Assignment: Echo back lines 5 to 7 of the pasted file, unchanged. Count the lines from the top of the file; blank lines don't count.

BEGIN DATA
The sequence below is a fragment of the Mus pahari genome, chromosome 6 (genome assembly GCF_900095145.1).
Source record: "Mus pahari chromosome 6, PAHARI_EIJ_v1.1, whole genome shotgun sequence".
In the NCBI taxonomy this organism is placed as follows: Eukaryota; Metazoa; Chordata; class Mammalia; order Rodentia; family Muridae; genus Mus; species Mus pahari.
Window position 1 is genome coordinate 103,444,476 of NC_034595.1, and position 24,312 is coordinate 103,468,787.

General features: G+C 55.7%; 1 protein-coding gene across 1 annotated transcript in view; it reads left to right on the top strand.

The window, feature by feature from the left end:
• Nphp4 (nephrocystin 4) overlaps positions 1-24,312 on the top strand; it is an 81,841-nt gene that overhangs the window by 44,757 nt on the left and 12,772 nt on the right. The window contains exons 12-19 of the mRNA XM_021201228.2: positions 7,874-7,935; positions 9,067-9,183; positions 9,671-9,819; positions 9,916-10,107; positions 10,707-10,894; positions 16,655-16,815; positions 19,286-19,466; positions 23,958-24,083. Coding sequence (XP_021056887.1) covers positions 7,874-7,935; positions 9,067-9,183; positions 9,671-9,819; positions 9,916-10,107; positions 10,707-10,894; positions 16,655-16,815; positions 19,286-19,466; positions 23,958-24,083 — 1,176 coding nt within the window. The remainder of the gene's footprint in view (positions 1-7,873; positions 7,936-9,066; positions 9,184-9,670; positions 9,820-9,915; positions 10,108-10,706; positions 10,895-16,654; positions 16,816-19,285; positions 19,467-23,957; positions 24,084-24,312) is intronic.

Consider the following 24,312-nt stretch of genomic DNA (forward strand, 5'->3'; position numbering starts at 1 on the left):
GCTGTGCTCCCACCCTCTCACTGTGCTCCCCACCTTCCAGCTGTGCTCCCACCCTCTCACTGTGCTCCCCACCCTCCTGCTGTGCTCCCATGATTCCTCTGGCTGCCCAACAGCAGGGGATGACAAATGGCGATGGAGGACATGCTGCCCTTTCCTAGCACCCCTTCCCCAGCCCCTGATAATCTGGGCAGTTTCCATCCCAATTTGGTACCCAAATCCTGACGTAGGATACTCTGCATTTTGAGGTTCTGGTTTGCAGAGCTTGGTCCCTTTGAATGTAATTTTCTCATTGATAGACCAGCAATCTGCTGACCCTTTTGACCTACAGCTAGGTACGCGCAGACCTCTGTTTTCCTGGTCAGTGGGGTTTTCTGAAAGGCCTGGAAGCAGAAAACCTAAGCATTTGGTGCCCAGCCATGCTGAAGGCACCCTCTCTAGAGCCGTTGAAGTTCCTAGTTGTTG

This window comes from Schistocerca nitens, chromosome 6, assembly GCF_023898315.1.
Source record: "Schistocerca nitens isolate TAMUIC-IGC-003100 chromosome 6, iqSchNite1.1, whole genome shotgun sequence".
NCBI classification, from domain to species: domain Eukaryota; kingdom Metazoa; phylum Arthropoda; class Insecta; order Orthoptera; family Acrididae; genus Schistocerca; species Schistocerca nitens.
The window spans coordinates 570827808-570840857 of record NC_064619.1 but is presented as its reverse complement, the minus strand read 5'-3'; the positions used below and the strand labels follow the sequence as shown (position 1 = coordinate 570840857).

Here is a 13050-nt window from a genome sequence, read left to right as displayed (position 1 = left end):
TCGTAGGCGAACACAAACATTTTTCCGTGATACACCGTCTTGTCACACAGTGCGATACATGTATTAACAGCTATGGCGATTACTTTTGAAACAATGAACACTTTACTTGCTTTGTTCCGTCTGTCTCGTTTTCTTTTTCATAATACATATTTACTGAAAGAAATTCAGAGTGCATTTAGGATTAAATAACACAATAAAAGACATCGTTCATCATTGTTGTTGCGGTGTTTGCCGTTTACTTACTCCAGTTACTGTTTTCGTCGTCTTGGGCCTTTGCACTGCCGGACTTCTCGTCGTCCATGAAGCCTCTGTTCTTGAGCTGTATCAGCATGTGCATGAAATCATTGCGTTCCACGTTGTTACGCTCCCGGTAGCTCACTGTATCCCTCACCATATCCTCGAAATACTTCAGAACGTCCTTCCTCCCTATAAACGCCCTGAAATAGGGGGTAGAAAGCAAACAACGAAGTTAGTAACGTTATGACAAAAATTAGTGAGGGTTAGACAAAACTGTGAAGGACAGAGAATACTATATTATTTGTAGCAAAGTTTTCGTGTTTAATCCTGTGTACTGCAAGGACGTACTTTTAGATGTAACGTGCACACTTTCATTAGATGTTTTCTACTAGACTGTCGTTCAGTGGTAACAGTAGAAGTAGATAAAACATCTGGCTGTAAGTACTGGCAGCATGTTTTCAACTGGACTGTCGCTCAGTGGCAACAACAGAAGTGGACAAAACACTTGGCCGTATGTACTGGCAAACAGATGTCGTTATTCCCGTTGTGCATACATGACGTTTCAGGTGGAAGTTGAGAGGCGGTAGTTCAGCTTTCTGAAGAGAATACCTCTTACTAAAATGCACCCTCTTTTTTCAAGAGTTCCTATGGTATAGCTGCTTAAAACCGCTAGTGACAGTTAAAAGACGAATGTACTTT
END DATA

General features: G+C 55.7%; 1 protein-coding gene across 1 annotated transcript in view; it reads left to right on the top strand.

The window, feature by feature from the left end:
• Nphp4 (nephrocystin 4) overlaps positions 1-24,312 on the top strand; it is an 81,841-nt gene that overhangs the window by 44,757 nt on the left and 12,772 nt on the right. The window contains exons 12-19 of the mRNA XM_021201228.2: positions 7,874-7,935; positions 9,067-9,183; positions 9,671-9,819; positions 9,916-10,107; positions 10,707-10,894; positions 16,655-16,815; positions 19,286-19,466; positions 23,958-24,083. Coding sequence (XP_021056887.1) covers positions 7,874-7,935; positions 9,067-9,183; positions 9,671-9,819; positions 9,916-10,107; positions 10,707-10,894; positions 16,655-16,815; positions 19,286-19,466; positions 23,958-24,083 — 1,176 coding nt within the window. The remainder of the gene's footprint in view (positions 1-7,873; positions 7,936-9,066; positions 9,184-9,670; positions 9,820-9,915; positions 10,108-10,706; positions 10,895-16,654; positions 16,816-19,285; positions 19,467-23,957; positions 24,084-24,312) is intronic.